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Eastern Encounters pattern
Eastern Encounters

Drawn from the Royal Library's collection of South Asian books and manuscripts

CAT. NO. 64

राम अवतार Rama Avatar

Mughal (Delhi or Awadh), <i>c</i>.1800

Fol. 21 from an early nineteenth-century album | Painting in opaque watercolour including gold metallic paint with decorative incising on paper; set into margins of plain and dyed papers with opaque watercolour and gold metallic ornament; on multi-layered support | 41.0 × 27.4 cm (folio); 18.6 × 12.3 cm (image) | RCIN 1005115.j

This painting is from one of two series in the Royal Collection that depict all ten incarnations or ‘avatars’ of Vishnu, known as the dashavatara. Vishnu, ‘the Preserver’, was compelled to descend to earth in these ten animal and human manifestations in order to restore dharma, cosmic order. Here, Vishnu is portrayed as Prince Rama, his seventh avatar, who slays the multi-headed and multi-armed demon King Ravana. As narrated in the Ramayana, Ravana has abducted Rama’s wife Sita and taken her back to his palace on the island of Lanka. With the help of his brother Lakshmana and an army of monkeys led by Hanuman (the monkey god), he is able to defeat Ravana’s armies and lay siege to Lanka.

Series depicting the ten avatars followed a long-established iconography and were popular with both local patrons and Europeans in South Asia, who commissioned them as souvenirs with which they could describe the Hindu religion to friends and family back in Europe.[204] Religion was a major preoccupation of intellectual thought in eighteenth-century Europe, but it was not until the late 1760s that discourses on Hinduism entered Enlightenment thinking.[205] In 1784, the famous Orientalist Sir William Jones was the first to use the term ‘avatar’ to describe ‘descents of the deity as preserver’ as expressions of ‘the omni-presence, wisdom and goodness of God’ in Hindu belief.[206]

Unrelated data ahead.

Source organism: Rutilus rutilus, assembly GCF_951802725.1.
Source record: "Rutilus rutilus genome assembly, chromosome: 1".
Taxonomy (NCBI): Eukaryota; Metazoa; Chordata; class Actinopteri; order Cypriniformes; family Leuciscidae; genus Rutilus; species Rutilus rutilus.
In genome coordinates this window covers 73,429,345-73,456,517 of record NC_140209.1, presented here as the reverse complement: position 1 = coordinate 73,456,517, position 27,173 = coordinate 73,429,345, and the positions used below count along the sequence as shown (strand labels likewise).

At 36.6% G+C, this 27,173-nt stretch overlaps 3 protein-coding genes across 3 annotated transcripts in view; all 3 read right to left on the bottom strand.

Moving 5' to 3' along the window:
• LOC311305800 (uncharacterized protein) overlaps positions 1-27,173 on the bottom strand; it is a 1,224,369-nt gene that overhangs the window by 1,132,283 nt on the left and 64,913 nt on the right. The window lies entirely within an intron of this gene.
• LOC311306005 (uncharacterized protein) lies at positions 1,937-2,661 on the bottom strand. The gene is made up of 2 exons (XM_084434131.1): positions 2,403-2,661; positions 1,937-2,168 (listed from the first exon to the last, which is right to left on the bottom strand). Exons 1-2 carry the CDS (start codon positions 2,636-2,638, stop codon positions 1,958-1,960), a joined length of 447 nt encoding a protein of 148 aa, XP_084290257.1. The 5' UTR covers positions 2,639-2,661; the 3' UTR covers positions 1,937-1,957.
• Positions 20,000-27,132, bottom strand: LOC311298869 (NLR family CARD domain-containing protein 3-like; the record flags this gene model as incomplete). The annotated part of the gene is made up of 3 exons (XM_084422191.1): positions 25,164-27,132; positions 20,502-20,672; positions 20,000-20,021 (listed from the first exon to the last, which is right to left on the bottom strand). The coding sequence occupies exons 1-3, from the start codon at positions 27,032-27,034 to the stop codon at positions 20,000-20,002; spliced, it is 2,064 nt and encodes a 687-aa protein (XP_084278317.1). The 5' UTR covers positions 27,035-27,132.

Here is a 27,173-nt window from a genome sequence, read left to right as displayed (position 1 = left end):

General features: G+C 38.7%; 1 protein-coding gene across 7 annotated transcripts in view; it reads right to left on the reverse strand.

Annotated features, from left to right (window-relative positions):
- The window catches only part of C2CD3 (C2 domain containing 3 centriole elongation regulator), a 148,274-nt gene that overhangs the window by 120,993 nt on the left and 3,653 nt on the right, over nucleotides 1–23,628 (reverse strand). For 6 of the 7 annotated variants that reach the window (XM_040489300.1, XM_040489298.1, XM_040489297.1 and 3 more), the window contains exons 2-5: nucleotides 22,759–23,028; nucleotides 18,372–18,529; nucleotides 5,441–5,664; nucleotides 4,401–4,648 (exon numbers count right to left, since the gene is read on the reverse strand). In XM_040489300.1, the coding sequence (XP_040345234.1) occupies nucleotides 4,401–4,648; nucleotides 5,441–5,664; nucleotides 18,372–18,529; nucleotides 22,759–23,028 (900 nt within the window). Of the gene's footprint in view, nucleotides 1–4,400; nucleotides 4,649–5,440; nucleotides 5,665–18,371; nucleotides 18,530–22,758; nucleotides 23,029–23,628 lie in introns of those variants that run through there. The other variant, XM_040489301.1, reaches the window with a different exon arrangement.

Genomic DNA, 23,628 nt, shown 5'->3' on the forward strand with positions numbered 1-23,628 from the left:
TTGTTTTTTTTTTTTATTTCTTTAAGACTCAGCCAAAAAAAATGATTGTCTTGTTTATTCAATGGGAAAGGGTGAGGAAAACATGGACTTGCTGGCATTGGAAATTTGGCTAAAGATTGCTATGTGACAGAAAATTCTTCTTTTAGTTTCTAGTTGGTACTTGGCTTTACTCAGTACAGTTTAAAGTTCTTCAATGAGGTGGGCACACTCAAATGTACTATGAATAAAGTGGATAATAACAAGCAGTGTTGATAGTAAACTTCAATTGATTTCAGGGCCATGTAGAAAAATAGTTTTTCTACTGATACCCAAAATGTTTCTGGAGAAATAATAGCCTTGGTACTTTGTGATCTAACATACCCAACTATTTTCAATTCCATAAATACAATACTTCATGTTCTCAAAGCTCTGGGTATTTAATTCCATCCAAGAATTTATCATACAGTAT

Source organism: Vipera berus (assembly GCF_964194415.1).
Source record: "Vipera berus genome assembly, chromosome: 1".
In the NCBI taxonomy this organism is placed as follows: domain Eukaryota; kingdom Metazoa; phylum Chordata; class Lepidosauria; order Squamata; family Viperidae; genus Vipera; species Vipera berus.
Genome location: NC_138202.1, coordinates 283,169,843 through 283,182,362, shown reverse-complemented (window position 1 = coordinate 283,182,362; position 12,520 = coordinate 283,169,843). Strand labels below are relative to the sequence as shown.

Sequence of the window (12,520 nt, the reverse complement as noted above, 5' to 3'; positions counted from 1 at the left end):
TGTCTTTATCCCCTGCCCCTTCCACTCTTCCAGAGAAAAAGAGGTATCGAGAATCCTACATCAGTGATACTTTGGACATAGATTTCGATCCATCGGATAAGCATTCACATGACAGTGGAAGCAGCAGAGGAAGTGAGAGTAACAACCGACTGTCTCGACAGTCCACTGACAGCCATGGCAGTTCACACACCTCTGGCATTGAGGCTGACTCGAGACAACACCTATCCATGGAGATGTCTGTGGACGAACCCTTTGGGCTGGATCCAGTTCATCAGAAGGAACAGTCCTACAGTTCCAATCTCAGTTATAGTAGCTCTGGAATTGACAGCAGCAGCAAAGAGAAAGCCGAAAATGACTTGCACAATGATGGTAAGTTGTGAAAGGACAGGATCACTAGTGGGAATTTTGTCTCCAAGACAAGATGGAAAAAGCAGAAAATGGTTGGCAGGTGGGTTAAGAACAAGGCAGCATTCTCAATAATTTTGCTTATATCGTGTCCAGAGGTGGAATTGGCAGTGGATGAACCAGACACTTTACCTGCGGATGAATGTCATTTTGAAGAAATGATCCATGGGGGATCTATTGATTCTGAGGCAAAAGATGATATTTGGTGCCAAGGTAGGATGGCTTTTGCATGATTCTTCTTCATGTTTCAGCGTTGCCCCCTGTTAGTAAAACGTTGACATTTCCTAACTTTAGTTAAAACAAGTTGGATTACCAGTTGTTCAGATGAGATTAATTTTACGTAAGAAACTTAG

• rama avatar

  • [204] See the albums of Hindu deities commissioned c.1773–95 by the Swiss Colonel Antoine-Louis Henri de Polier (1741–95), BL MS Or. 4769 and Or. 4770.

    [205] ‘The Religious Tenets of the Gentoos’ in the second part of John Holwell’s Interesting Historical Events, relative to the Provinces of Bengal and the Empire of Indostan, published in 1767, and Alexander Dow’s ‘A Dissertation concerning the Customs, Manners, Language, Religion and Philosophy of the Hindoos’ from the first volume of his History of Hindostan, 1768. See Marshall 1970, p. vii.

    [206] Jones 1784. See also entry for ‘avatar’ in Yule and Burnell 1999. 

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